In Chapter 5 Lucille T. Nolen recalls downtown Floyd as it existed sixty to eighty years ago. May readers in the year 2100 appreciate the author’s three-part tour of places in Floyd County. This first excursion begins where else but at The Stoplight.The four cease-here lines are painted strangely far back from the center. You will understand why when a tractor-trailer drags through the intersection perpendicular to you—but has its blinker on as if turning in your direction–and stops. Then it rotates 90 degrees toward you, whereupon eighteen wheels and seventy-five feet attempt to make an arc. The intersection is dangerous, stimulating, antisocial, and social. The light’s timer is unhurried, so drivers waiting uphill on West Main St. (Floyd Highway South) can gauge their position in the queue by looking up toward the wall of the hardware store:
FARMERS’ SUPPLY CORP is painted white on black like the negative of a headline. From behind the steering wheel, FA means Far, FARM means Almost there, and FARMERS’ means At the Line. (You can create six words out of the first without changing the order of letters–as long as you include fa, the term for the fourth note of the diatonic scale in solmization.) And how many wires cross the intersection? And how many sets of lights hang at The Stoplight (a compound artifact become a sole abstraction)? And therefore how many colored-plastic lenses?
A horn blares as a truck charges through pulling a tree-shredder after running the light, cutting someone off, or being cut off. On another day someone tries to cross from Farmers’ Supply to the Courthouse—steps over the curb, then back again as a white truck turns in front of her. Surveying the intersection again, she twists to the left as if to cross downhill–but leans and stops. She tries again and may still be there. Another time as the light turns green, a pickup driver floors it up the incline on W. Main, passes beneath the overhead lenses, and roars toward Roanoke. The racket lingers in resonators under the vehicle and echoes painfully between courthouse and businesses, the acoustic message supplemented by an alphabetic one on the back window: FORD.
A massive grille labors to turn from the upward slope of Rt. 221 onto Rt. 8 North by the Courthouse; it shatters the decibel-meter as it occupies all the space near the sidewalk, blotting out everything on the other side of Locust. The flank of the long trailer offers no signage, just a metal lattice made of rectangular holes, narrow vertical, that emit a barnyard smell. The rounding tractor makes no hesitation as it twists back from the curb toward a straight-ahead direction–when Crack! goes something between it and the trailer. Randall is exiting the scene by the time a second truck roars behind it, so he can only tentatively read “Iowa” on the license place. A bit shaken yet stimulated, he asks about this phenomenon at Farmers’ Supply and gets an appreciative answer: “Cattle dealin’!”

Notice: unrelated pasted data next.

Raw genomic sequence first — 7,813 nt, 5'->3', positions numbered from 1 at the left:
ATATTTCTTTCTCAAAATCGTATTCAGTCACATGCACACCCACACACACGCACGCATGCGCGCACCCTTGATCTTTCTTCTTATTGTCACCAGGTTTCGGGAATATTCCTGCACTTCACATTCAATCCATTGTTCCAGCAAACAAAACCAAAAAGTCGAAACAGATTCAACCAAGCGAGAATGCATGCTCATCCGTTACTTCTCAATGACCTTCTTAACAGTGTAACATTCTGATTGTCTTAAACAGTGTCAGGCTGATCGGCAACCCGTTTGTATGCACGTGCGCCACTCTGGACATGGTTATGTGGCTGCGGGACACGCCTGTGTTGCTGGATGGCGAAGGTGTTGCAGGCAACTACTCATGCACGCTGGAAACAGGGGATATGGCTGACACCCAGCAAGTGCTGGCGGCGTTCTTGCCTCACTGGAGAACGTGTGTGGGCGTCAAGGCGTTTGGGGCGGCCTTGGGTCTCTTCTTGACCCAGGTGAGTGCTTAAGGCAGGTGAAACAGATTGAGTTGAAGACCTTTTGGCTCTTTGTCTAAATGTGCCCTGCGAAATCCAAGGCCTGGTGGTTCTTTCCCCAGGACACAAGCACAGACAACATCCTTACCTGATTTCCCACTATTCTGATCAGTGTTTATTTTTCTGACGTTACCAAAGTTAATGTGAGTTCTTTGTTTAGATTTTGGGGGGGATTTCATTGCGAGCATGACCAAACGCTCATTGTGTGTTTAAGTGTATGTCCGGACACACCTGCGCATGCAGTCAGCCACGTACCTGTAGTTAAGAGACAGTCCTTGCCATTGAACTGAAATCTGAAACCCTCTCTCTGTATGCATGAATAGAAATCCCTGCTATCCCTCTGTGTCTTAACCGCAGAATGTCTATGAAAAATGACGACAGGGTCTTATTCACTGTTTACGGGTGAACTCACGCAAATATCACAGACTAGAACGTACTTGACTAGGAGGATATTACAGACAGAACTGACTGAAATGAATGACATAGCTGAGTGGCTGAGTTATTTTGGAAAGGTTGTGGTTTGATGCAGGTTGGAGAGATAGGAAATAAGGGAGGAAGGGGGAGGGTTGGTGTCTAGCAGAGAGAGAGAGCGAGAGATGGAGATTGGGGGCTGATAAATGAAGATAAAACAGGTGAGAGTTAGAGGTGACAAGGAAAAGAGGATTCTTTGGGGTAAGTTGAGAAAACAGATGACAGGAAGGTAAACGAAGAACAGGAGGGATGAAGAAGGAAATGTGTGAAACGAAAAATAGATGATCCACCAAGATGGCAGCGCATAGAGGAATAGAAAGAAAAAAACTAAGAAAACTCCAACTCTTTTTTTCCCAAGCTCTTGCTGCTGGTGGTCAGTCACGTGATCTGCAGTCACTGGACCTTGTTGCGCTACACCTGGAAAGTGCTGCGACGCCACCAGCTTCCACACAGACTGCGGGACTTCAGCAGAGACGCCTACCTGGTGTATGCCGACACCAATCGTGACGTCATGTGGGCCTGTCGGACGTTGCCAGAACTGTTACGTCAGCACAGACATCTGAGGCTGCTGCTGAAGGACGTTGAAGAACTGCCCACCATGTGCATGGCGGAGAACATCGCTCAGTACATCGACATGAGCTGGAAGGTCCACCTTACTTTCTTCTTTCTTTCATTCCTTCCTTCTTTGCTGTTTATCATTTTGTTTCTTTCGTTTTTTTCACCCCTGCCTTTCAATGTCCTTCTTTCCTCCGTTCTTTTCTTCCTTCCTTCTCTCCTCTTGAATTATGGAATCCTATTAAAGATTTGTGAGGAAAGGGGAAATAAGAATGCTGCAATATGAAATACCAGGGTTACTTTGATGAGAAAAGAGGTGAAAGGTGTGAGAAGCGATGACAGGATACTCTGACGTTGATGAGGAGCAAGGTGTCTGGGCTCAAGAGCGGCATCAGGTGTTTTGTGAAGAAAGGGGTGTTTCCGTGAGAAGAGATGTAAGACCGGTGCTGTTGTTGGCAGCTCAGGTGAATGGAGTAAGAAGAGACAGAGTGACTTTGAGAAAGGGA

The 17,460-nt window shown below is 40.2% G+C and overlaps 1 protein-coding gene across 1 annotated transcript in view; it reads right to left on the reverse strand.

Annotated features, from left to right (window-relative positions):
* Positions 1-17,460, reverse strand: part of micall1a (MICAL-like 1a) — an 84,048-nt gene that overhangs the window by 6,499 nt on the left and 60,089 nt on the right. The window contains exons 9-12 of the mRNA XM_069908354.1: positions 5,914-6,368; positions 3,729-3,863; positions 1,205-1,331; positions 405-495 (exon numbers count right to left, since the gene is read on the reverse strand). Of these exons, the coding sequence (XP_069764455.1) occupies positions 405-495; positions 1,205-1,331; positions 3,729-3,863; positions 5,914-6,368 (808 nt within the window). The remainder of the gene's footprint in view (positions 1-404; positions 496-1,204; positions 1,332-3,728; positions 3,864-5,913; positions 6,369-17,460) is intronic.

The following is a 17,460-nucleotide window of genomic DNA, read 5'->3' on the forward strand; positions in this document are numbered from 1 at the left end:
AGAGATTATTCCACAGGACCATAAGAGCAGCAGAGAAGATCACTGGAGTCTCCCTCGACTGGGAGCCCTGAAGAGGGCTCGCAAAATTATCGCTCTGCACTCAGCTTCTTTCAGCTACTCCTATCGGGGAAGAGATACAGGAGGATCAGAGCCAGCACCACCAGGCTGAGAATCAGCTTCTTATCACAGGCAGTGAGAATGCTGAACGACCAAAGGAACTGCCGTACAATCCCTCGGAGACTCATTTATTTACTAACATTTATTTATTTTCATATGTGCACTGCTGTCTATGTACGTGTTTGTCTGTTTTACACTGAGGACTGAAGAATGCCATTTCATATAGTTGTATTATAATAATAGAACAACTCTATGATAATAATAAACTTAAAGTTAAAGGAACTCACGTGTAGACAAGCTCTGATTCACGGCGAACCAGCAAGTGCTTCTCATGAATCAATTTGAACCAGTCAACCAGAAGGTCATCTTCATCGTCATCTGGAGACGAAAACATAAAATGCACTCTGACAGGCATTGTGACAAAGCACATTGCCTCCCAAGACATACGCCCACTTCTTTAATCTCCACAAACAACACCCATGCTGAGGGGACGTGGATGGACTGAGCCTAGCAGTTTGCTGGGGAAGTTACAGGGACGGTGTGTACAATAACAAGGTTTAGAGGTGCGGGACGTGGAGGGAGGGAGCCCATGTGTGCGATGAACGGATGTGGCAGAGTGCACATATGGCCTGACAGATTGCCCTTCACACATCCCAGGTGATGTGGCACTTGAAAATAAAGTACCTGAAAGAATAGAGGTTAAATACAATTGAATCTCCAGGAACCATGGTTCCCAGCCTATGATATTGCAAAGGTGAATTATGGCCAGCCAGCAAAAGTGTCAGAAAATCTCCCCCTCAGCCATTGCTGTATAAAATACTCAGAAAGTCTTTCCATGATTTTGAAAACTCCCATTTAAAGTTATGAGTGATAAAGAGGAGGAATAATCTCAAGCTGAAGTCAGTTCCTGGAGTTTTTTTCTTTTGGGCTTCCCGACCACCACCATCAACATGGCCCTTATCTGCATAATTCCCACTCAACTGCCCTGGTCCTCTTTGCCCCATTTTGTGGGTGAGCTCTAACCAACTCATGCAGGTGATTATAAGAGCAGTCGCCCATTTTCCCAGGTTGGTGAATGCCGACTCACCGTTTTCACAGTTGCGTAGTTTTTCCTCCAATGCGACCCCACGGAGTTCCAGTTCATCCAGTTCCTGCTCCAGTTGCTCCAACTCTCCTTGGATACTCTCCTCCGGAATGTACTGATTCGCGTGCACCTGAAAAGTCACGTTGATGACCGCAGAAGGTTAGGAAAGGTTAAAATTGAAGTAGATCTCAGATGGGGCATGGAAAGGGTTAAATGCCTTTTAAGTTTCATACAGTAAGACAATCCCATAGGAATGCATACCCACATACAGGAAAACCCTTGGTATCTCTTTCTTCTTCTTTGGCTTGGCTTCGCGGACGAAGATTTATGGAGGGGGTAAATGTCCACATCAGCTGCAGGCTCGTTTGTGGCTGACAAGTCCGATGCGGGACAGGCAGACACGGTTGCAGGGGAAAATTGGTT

Every so often a black hearse looms over the rise from the direction of Roanoke. Emblazoned with something like “For the wages of sin is death, Romans 6:23,” it seems to haul the driver’s own corpse, like Tom and Huck attending their own funeral. This mobile testifier calls to mind a character remembered by James Thurber,
a lank unkempt elderly gentleman with wild eyes and a deep voice who used to go about shouting at people through a megaphone to prepare for the end of the world. ‘GET READY! GET READY-Y!’ he would bellow. ‘THE WORLLLD IS COMING TO AN END!'” (‘”The Car We Had to Push,” My Life and Hard Times, 1933.)
As a school bus makes a wide turn, a few children look out the window at one or two pedestrians as if on a tour. Lawyer Shortt traverses a few yards of two streets to reach the courthouse, where he clocks a document. One night in front of the Courthouse a high-spirited group celebrates Gay Pride. The cold wind makes them stomp their feet or clutch their coats tighter as they laugh and wave signs. As vehicles stop at the light or pass through, a few drivers honk in apparent encouragement, once or twice a passenger yells an epithet, and often a group of passengers rowdily proclaims support. On Friday evenings, visitors make their way toward the Country Store and its Jamboree. The Stoplight, however, engenders a little confusion for pedestrians, a few of whom seem colorblind.Up N. Locust one building from the corner is Oddfellas Cantina. One of my favorite moments in Floyd came when Marjory and I, rather shaky newcomers, walked in for dinner on Irish Night, and a musician (later introduced as Tina Liza Jones) gave us a big smile. Years later, during a variety show, one dancer, Leia, ended her performance by moving sinuously offstage and becoming silhouetted against the shade on the back door, which glowed golden from the sunset, her undulating arm transforming it to what one spectator called a Japanese lantern.
N. Locust/Rt. 8 extends northwest about 28 miles toward Christiansburg and Interstate 81, first coasting down this long, long incline. Somewhere ahead near the town limits, Locust St. becomes Webbs Mill Rd., and the road crosses Dodd Creek shortly before this stream passes the largest former mill in the county. The creek soon enters the West Fork of the Little River, which itself winds leftward farther on and crosses under Rt. 8. Twelve miles later the highway crosses the main branch of Little River at the border with Montgomery County, new water slipping toward the New River.